If there’s one constant in the National Football League, it’s change.
They don’t call the NFL the “Not For Long” league for nothing. Whether it’s players, coaches or front offices, every season brings with it both new faces and old faces in new places.
That’s as true as ever in 2014. This year, the league boasts seven new head coaches, including four first-timers. There will be nine new defensive coordinators prowling NFL sidelines in 2014.
This turnover can have a big impact on IDP values. The arrival of ultra-aggressive coordinator Gregg Williams in St. Louis could mean good things for Rams linebacker
. New Vikings head coach Mike Zimmer is flipping
to the weak side to make room for rookie
However, for three NFL teams the changes are even bigger. Those NFL teams are changing defensive schemes altogether, which means big boosts in fantasy value for some players while others are rendered all but undraftable.
There weren’t any big coaching changes in Atlanta this year, but after a 2013 campaign that began with Super Bowl aspirations ended in the NFC South cellar, head coach Mike Smith and defensive coordinator Mike Nolan are shaking things up.
On some level, it’s not exactly surprising. After all, Nolan made his bones running 3-4 fronts, but since arriving in Atlanta in 2012 Nolan had stuck with the 4-3 that was in place when he took the job.
However, last year, despite the acquisition of free agent
, the Falcons were once again unable to generate much of a pass rush. The Falcons ranked 29th in the NFL in sacks last year, and the hope is that the scheme switch will help the Falcons get better in that regard.
Unfortunately for IDP owners, the scheme switch also turned the Atlanta front seven into an IDP wasteland. Umenyiora hasn’t had his positional designation changed to outside linebacker at
My Fantasy League
yet, but even if he doesn’t,
Vaughn McClure of ESPN
reports that Smith said Umenyiora will play only “25 to 35” snaps a game in 2014.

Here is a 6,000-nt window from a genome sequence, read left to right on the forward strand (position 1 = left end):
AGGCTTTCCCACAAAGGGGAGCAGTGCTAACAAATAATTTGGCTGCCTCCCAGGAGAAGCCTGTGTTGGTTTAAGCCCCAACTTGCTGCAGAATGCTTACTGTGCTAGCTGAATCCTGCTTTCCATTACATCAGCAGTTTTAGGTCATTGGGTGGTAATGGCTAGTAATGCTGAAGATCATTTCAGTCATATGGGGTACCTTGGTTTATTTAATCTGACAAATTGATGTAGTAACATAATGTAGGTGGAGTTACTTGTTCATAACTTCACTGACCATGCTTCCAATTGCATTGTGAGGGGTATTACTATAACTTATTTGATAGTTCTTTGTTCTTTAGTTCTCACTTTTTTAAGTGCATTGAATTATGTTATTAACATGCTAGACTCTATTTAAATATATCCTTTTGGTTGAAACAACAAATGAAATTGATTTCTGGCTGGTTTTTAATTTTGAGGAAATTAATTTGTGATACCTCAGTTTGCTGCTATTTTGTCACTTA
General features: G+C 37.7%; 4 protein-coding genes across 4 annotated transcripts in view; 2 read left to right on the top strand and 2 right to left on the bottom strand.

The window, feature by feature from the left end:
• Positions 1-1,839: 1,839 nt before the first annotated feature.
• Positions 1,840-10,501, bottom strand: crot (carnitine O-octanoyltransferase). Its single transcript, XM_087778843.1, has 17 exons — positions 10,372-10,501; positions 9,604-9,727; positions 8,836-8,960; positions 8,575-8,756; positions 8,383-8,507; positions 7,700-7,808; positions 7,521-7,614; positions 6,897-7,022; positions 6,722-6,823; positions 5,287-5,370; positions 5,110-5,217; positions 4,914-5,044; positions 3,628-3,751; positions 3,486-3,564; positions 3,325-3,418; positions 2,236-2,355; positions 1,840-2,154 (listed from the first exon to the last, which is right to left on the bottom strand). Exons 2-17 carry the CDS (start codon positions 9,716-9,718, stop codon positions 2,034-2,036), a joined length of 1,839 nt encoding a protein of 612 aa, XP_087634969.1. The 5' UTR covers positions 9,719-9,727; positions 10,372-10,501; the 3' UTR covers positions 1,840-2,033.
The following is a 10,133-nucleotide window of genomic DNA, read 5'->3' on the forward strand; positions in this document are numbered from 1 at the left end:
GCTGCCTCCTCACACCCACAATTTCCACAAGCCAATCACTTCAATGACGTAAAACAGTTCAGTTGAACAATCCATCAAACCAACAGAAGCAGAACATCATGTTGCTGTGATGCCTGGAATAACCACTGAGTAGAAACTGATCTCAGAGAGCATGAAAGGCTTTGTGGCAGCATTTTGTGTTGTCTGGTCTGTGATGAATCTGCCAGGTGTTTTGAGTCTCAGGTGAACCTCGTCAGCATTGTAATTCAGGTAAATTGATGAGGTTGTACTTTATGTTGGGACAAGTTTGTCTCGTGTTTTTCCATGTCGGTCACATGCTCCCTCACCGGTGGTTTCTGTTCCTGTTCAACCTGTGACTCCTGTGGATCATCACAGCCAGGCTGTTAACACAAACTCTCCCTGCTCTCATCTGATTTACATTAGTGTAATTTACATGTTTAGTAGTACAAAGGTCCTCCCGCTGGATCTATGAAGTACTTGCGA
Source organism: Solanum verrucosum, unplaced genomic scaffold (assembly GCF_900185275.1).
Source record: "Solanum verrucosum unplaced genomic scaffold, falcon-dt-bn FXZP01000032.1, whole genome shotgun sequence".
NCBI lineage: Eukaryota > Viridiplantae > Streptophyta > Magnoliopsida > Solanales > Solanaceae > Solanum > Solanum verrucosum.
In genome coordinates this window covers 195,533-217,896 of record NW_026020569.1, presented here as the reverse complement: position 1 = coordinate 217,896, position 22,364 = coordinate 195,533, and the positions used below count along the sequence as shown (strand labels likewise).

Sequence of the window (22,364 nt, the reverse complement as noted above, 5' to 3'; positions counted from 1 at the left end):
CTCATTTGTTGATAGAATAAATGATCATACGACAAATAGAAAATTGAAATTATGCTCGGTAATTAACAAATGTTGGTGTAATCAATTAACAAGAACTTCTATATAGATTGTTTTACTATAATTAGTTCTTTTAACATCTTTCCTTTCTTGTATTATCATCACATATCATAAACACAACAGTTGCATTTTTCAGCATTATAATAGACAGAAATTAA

Second-round pick Ra’Shede Hageman is a talented youngster who
BJ Kissel of Bleacher Report
wrote “looks every bit the part of a defensive lineman who’ll wreak havoc in the trenches.” But, even in an absolute best-case scenario, where Hageman made a rookie impact similar to
of the New York Jets, we’re talking IDP DL3 territory. Odds are Hageman will check in a fair bit lower than that in 2014.
The Falcons’ problems don’t stop there. Linebacker Sean Weatherspoon, who was being counted on to play a big role for the team in 2014, tore his Achilles while running at OTAs and has been lost for the season.
Next to Worrilow, however, it’s anyone’s guess. Joplo Bartu will likely get the first shot, but
are also possibilities. The Falcons have also brought in a few retread veterans for workouts, but none have signed as of press time.
With Mike Pettine moving on to become head coach of the Cleveland Browns, the Buffalo Bills are making their second defensive coordinator (and scheme) change of the past two seasons. This time, it’s former Detroit Lions head coach Jim Schwartz, who brought his 4-3 and “Wide 9” defensive front to western New York.
Where the defensive linemen are concerned, the news is either neutral or slightly positive. End
and tackles Kyle Williams and
are all coming off solid seasons for a Bills defense that led the AFC in sacks in 2013. A line scheme that’s all about putting pressure on the quarterback isn’t going to hurt.
Schwartz told the team’s website
, “We’re an attack scheme, it’s a scheme built on the guys up front getting after the quarterback. As much as you want to be multi-dimensional with personnel groups, this league comes down to one on one and I think we have some guys that can do that.”
That would, in theory, mean a big IDP boost, and Hughes told
Chris Brown of the Bills’ website
it’s a transition he thinks he can excel in. “As far as what I’m doing it’s pretty much the same thing I did last year,” Hughes said. “My hand is in the ground and I’m coming off the edge trying to create pressure to get to the quarterback.”
The switch to the 4-3 means big changes at linebacker, as well. Second-year pro
, who led the team with an eye-popping 159 stops last year, will kick to the weak side. Newly signed thumper Brandon Spikes will man the middle.
Alonso’s the only one of any real interest to IDP owners. The move outside may cost Alonso a few tackle opportunities, but his big play opps should go up. He’s a bit riskier play thanks to the move, but he remains a top-10 fantasy linebacker.
Mike Rodak of ESPN
reported could vie for nickel work as a rookie, to push Spikes he could become a fast-riser, but for all Spikes’ deficiencies he remains one of the NFL’s better run-stuffing linebackers. Brown will likely have to wait until 2015 for his chance to start.